How to Mix a Heart-Stopping Salad

One evening,  in the early summer of 2008, a Colorado sheriff's deputy named Jonathan Allen came home to find that his wife had made him a "special" dinner. Waiting on the table was his favorite spicy spaghetti dish and a big leafy bowl of salad.

As he told investigators later, the salad was surprisingly bitter. But his wife told him it was a "spring mix" and he assumed it contained another of those trendy herbs that people use to liven up their greens. At least, he thought that way until he ended up in the hospital suffering from severe stomach cramps and a wildly speeding heart.

After his stomach was pumped and the contents analyzed, that bitter herb turned out to be leaves from a familiar and beautiful ornamental shrub. Allen survived but he did not return to his home in the suburban Denver town of Golden. And just this week, 42-year-old Lisa Leigh Allen, pleaded guilty to felony assault on charges of drugging a victim with what  The Denver Post, called a "lethal plant."

I'll confess that the description made me laugh. There are, after all, so many potentially lethal plants. In a mere three months, this blog alone has catalogued dangerous vegetation from monkshood to Peace Lilies. And the plant in this case was the common foxglove which is, indeed, poisonous but also figures as a long time source of some important heart medications.

I'll give that away when I tell you that the common foxglove belongs to a family of plants with the Latin name of Digitalis. The plant that ended up in the Colorado deputy's summer salad is formally called Digitalis purpurea, but also goes by some wonderfully evocative common names such as Witch's Glove, Bloody Fingers, and Dead Man's Bells.

Plants in the Digitalis family are packed with sugar-rich organic molecules called glycosides  that can directly affect the rhythmic beat of  the heart. The most important of these is called digoxin, or sometimes just digitalis, and is used to treat cardiac arrhythmias and to strengthen contractions of the heart.. The knowledge that foxglove extracts affect the heart is nothing new - it was first reported in 1785 by a British physician named William Withering - but medical understanding of how it works is fairly recent.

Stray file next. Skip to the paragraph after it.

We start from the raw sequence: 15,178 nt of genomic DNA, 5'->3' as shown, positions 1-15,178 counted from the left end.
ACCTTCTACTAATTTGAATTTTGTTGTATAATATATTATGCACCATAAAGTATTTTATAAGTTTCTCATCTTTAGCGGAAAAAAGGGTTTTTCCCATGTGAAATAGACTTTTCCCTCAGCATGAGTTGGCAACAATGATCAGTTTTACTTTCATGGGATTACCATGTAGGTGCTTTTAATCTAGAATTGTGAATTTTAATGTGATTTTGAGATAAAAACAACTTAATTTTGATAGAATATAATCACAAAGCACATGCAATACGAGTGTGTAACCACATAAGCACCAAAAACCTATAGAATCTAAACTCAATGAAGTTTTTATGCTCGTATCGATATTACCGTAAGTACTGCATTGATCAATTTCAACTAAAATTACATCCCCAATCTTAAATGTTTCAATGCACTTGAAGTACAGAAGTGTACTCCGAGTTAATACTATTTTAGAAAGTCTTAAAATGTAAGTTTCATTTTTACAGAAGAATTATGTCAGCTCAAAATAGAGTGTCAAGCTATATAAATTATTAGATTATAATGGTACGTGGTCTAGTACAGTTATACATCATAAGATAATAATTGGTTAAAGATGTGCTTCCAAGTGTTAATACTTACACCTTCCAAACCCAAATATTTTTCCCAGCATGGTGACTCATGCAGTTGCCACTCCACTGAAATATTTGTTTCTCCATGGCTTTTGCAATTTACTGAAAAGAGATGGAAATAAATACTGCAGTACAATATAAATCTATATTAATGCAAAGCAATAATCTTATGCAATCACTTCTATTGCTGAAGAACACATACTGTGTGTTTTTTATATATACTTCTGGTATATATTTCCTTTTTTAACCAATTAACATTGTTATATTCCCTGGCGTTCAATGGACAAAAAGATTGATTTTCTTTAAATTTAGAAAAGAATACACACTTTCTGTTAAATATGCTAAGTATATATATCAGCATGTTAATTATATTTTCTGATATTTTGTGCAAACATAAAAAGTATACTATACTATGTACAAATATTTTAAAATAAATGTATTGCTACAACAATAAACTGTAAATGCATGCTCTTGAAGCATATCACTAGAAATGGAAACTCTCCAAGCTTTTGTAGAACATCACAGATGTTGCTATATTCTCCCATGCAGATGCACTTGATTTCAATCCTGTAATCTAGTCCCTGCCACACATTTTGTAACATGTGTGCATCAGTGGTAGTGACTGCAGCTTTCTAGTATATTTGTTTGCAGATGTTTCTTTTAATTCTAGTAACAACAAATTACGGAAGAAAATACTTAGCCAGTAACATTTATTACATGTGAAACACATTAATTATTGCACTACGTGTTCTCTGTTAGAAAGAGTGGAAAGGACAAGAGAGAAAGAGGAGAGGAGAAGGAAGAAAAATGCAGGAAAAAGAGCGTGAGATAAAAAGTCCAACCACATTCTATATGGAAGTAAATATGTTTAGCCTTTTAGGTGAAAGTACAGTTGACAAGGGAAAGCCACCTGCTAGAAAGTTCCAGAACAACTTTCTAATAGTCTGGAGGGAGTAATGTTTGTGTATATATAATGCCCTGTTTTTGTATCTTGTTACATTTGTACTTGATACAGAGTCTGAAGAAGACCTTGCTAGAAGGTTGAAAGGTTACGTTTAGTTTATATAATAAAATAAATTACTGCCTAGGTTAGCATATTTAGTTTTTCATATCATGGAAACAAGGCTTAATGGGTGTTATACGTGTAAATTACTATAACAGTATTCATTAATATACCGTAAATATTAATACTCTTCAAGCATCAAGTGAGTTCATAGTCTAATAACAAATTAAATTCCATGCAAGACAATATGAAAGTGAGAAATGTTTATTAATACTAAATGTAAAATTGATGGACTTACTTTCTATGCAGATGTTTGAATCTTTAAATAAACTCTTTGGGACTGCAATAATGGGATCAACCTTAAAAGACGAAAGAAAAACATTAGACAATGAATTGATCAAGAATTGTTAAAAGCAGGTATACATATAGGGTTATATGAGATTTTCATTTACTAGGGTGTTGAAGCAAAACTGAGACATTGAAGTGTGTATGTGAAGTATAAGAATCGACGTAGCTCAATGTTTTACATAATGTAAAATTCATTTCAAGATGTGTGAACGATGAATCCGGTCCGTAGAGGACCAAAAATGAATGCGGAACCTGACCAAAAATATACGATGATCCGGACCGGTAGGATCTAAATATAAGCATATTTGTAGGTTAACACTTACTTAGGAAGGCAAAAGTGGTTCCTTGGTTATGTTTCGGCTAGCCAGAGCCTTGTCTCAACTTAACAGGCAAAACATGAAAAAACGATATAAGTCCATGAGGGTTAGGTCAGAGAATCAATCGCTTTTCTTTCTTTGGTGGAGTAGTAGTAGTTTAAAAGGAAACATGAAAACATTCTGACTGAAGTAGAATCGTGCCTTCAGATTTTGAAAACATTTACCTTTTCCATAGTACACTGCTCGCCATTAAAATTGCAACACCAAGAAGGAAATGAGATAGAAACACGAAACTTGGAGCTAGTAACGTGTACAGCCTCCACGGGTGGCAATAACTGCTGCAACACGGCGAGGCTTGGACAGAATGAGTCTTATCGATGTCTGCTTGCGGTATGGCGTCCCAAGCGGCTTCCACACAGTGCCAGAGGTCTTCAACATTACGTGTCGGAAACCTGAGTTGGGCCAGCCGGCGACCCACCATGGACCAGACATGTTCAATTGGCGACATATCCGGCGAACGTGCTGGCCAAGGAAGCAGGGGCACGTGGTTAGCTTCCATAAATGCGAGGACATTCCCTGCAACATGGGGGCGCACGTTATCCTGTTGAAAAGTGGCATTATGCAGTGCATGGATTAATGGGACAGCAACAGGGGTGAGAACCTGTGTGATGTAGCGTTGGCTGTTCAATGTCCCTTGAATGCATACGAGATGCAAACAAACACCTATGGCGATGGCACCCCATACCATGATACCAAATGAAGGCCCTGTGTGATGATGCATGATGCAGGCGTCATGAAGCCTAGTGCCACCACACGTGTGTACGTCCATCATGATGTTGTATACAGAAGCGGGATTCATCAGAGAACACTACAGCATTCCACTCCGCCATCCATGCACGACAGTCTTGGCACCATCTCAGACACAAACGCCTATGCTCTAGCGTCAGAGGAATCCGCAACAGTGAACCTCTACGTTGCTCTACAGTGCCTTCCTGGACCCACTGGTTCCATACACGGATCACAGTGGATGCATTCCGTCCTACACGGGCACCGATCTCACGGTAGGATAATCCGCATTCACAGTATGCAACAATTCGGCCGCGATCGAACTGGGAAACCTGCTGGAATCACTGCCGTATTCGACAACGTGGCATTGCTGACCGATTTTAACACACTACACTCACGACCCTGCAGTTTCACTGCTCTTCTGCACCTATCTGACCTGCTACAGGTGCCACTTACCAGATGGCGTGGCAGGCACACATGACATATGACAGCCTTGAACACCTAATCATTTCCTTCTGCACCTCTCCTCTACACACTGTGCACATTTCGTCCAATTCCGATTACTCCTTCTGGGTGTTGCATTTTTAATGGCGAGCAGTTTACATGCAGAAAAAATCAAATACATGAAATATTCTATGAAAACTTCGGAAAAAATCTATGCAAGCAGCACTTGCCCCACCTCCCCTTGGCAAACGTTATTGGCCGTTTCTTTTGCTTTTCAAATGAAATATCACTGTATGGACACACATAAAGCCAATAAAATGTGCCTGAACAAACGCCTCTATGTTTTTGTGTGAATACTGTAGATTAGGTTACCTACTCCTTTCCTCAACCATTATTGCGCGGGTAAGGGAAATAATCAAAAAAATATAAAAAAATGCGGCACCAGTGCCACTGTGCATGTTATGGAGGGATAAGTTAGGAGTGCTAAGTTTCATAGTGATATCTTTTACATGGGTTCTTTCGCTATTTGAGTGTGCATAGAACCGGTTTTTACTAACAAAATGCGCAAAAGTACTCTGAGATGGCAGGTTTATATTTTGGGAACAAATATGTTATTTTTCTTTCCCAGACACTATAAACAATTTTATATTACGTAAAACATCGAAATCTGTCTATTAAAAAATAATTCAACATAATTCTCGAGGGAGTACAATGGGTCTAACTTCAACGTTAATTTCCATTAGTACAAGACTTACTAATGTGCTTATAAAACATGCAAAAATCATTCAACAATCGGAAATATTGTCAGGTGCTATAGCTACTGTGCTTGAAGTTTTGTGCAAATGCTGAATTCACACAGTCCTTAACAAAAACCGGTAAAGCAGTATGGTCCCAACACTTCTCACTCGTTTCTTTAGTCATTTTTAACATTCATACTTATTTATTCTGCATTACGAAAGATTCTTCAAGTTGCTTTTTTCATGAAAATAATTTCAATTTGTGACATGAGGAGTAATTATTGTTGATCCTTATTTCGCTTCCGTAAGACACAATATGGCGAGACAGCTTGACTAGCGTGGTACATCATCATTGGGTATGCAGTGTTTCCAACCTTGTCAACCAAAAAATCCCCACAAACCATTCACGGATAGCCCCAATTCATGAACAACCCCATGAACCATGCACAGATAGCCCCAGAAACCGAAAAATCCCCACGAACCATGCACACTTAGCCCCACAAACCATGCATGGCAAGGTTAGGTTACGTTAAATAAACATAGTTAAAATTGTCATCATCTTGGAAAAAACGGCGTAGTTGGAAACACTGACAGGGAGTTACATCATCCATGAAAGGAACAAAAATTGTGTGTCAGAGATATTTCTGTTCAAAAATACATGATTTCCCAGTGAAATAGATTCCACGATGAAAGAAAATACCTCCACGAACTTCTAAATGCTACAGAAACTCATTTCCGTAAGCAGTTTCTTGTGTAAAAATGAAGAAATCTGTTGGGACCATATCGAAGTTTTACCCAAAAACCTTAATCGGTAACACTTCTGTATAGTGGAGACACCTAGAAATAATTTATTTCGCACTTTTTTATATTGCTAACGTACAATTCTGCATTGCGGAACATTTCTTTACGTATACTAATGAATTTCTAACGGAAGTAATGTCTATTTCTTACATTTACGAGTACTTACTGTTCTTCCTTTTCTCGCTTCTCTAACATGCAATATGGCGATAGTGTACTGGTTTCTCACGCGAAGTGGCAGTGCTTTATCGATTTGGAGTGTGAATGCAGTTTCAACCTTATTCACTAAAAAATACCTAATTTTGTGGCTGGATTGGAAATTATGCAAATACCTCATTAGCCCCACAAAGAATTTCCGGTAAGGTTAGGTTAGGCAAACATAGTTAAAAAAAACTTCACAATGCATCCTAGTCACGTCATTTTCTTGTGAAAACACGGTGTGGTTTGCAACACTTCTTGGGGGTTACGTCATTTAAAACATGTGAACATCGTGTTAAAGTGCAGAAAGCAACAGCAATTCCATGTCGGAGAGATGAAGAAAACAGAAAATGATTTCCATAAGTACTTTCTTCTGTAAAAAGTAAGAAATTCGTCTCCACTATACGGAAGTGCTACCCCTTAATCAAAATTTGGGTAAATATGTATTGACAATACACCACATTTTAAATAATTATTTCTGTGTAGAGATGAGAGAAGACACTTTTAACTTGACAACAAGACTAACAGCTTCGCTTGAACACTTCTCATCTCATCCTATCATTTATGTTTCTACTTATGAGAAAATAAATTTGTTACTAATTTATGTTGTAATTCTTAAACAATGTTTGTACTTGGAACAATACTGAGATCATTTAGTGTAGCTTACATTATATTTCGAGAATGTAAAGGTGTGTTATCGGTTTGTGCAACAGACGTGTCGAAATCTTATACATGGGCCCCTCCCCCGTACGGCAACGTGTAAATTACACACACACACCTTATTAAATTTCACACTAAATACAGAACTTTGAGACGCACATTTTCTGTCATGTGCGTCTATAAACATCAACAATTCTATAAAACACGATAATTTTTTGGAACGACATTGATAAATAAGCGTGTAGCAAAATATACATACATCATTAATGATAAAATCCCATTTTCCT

For instance, digoxin (and a related compound digitoxin) are known to trigger a cascade of chemical reactions which increase the amount of calcium delivered to muscle cells, which it turn increased the strength of the muscular contractions - thus giving new power to weakened heart beat. Digitalis can also stimulate the nerves which regulate the internal pacing of the heart beat.

So that at the prescribed dose, digitalis is the opposite of lethal - a life-saving compound, in fact. But the proper dose is extremely small - which means that even a small amount is dangerous.  Early symptoms include nausea, stomach cramps, headaches and even hallucinations. But it won't surprise you to know that the worst effect of digitalis poisoning is on the heart - it's been known to slow the beat to a complete halt or speed it to a point of over-taxation.

So that Allen's symptoms - the stomach cramps, the racing heart beat - added a little more evidence to the case against his wife. You could argue that she had to be aware that the foxglove was poisonous - digitalis homicides are almost as old as Withering's discovery. But that part's a little hard to prove, absolutely.

The original charge against her was attempted homicide, but Lisa Lee Allen agreed to take a plea bargain agreement for the lesser offense of felony assault. Sentencing is scheduled for May 14.  Yet another reason to stay away from those lethal plants.

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Ms Blum,

You've got a wrong word in this sentence:

But the proper dose is extremely small â which means that even a small amount because dangerous.

No need to post this correction to your interesting material.

By Bernard Leikind (not verified) on 29 Apr 2010 #permalink